'Titans': Anna Diop Steals The Show In New DC Comics Series That Won't Be For Everyone (Review)
Photo Credit: S & A
Reviews , Television

'Titans': Anna Diop Steals The Show In New DC Comics Series That Won't Be For Everyone (Review)

Let’s be clear: Titans is not the Teen Titans you know.

Premiering October 12 on DC’s new streaming service DC Universal, Titans follows Starfire (Anna Diop), Robin (Brenton Thwaites), Raven (Teagan Croft) and Beast Boy (Ryan Potter) in an origin story chronicling how the superhero team met and discovered their powers. While Cartoon Network’s animated Teen Titans series offers lighthearted fare, this gory, violent, live-action rendition recalls Marvel/Netflix works like The Punisher. So yeah — don’t expect to pull out the Saturday morning cereal with this one.

When DC first released on-set photos of its young superhero streaming series, Titans, Twitter erupted. Black actress Anna Diop’s character Starfire received most of the backlash, when these photos revealed her dressed in a cheap red wig and ratty fur coat. Many fans of the Teen Titans series are now afraid that this live-action version will be a train wreck. While that might be the case, Titans also has the potential to be a well-formed superhero TV show that’s enjoyable to watch.

Photo: DC Universe
Photo: DC Universe

The writing is hit or miss, and the sets, CGI and everything surrounding production design looks very cheap. Furthermore, Anna Diop isn’t the only actor whose costume is trash. From Starfire’s outfit — which hopefully will only serve as a temporary look — to the goggles worn by Dove (Minka Kelly), these costumes make the characters look like they’re going to go cosplay in a closet. However, it would be unreasonable to have expected a Marvel Television budget for a DC streaming show.

Regardless of all this, the dark, character-driven superhero drama mixes in camp and laugh-out-loud moments, letting viewers know the show doesn’t take itself too seriously. There are also some stellar performances make this show fun to watch. Take Diop’s Starfire, for example. Despite having no dialogue at all for most of the pilot, when Diop gets a chance to shine, she absolutely steals the show.

Starfire — aka Kory Anders, aka Koriand’r — is a powerful woman, who does not remember who she is. All she knows is that she must protect the motherless teen Raven, who is a literal demon. I initially believed that Croft was miscast as the teen demon, since she’s considerably younger than the other Titans, once she gels into the character and alongside Diop as well as Thwaites, it is clear she has the chops to bring the teen angst, sadness and gravitas the role requires.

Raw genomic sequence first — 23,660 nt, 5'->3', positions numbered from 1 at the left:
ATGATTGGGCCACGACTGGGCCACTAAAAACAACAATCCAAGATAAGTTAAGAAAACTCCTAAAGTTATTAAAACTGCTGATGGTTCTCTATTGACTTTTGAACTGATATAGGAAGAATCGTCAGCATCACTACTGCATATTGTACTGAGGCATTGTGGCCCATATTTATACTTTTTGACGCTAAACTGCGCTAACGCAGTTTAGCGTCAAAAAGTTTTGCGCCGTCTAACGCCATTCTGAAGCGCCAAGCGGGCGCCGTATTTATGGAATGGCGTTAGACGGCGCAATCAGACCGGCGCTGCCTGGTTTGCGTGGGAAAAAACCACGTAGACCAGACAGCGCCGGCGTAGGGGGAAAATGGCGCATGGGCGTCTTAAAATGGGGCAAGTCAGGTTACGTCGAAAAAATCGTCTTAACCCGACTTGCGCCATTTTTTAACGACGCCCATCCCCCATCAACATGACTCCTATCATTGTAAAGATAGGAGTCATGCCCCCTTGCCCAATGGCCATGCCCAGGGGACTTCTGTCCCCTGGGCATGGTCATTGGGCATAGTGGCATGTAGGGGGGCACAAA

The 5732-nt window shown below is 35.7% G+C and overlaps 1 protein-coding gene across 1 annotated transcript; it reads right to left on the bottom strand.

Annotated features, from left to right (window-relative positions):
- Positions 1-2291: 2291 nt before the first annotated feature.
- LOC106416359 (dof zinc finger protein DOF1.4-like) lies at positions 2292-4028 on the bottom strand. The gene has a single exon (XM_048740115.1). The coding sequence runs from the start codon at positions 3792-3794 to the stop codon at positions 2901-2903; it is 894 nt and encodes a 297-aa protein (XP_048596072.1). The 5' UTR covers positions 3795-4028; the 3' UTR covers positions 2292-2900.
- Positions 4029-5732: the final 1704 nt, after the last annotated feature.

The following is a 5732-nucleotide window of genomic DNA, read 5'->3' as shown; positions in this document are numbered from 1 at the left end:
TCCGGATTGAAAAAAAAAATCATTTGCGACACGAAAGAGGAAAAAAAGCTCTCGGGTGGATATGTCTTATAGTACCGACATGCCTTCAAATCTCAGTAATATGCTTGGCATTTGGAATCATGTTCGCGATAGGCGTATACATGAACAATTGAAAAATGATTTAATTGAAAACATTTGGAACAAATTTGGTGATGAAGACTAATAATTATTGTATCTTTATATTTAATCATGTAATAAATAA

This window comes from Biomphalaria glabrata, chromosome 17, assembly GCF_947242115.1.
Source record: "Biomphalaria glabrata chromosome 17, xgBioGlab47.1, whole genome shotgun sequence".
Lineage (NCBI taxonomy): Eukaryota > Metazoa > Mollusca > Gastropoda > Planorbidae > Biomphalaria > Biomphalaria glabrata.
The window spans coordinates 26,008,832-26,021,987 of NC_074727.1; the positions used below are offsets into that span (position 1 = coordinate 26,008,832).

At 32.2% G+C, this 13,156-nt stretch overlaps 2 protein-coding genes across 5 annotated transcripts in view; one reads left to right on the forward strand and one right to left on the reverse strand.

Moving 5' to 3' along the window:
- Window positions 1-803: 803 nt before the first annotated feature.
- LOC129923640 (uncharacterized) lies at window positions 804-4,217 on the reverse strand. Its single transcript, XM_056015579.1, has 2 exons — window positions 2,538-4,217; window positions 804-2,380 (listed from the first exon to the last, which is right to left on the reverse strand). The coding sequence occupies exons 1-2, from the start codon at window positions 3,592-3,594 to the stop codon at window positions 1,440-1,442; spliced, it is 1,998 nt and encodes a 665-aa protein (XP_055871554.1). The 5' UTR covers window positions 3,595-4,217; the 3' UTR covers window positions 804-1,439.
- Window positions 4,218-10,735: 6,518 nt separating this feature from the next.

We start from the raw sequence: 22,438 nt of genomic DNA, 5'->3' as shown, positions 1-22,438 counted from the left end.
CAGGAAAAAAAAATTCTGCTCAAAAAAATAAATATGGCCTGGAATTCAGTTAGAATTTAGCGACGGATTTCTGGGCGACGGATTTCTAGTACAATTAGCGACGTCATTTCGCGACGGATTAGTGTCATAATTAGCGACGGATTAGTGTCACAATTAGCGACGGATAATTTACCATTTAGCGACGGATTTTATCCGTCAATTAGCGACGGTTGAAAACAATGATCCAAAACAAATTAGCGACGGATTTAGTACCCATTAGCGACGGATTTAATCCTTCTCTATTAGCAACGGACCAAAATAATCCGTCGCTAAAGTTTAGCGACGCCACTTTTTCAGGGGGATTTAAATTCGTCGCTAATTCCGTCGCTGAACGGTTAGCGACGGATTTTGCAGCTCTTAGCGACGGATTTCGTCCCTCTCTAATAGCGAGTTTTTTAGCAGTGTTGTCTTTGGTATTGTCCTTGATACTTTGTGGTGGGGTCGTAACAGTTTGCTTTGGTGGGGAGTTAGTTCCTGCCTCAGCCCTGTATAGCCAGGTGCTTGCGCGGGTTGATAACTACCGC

While Robin’s infamous “f**k Batman” action scene is what’s been most talked about from the trailer, Diop’s role of Starfire actually delivers the first, true action scene in episode 2, when she tears apart a diner full of racist misogynists. This moment is really what made Titans catch my attention. Starfire is also the source of most of the comedic moments in the show — which are not few and far between, despite how dark the series can get. Diop kills this role and will definitely become a fan favorite.

Thwaites, on the other hand, is the least interesting in his portrayal of Robin. His delivery that falls flat and monotone during a good amount of the first few episodes. But what Thwaites’ Robin does do well is set the series’ moody tone, especially in how he serves as a perfect foil to Raven’s coming-of-age storyline, in the aftermath of her mother’s death.

Alan Ritchson and Kelly round out the cast as recurring guests with appearances as the vigilante superheroes Hawk and Dove. Kelly’s performance in particular does a great job of grounding the show during moments when it needs realism. This is especially obvious this season in the manner it illustrates the real-life consequences that come with being superhero and/or vigilante, as well as when it comes to her motherly instincts with Raven.

Since viewers don’t get to see much of Beast Boy in the first three episodes, it’s hard to make a judgment on this performance, but Potter does his best with what he’s given. I also still don’t understand why Cyborg isn’t a part of this series, given that the character is almost always associated with this superhero group in the comics and animated efforts. But I’ll let that qualm rest until Doom Patrol premieres, which will see The First Purge’s Joivan Wade stepping into the role.

Despite some of its flaws, Titans is a genesis story that makes viewers feel as though they are growing up alongside the main characters. Its ability to connect with audiences in this way means it’s a series with promise that shouldn’t be ignored.

If you’re not married to DC canon and you can find your balance after the plot jumps violence — folks getting their heads slammed into car windows or (almost) getting their genitals slashed off — to characters cracking jokes, then Titans is definitely for you.

Source: YouTube | DC

Titans premieres October 12 on DC Universe. 

Shadow and Act is a website dedicated to cinema, television and web content of Africa and its global Diaspora. With daily news, interviews, in-depth investigations into the audiovisual industry, and more, Shadow and Act promotes content created by and about people of African descent throughout the world.

© 2023 Shadow & Act. All rights reserved.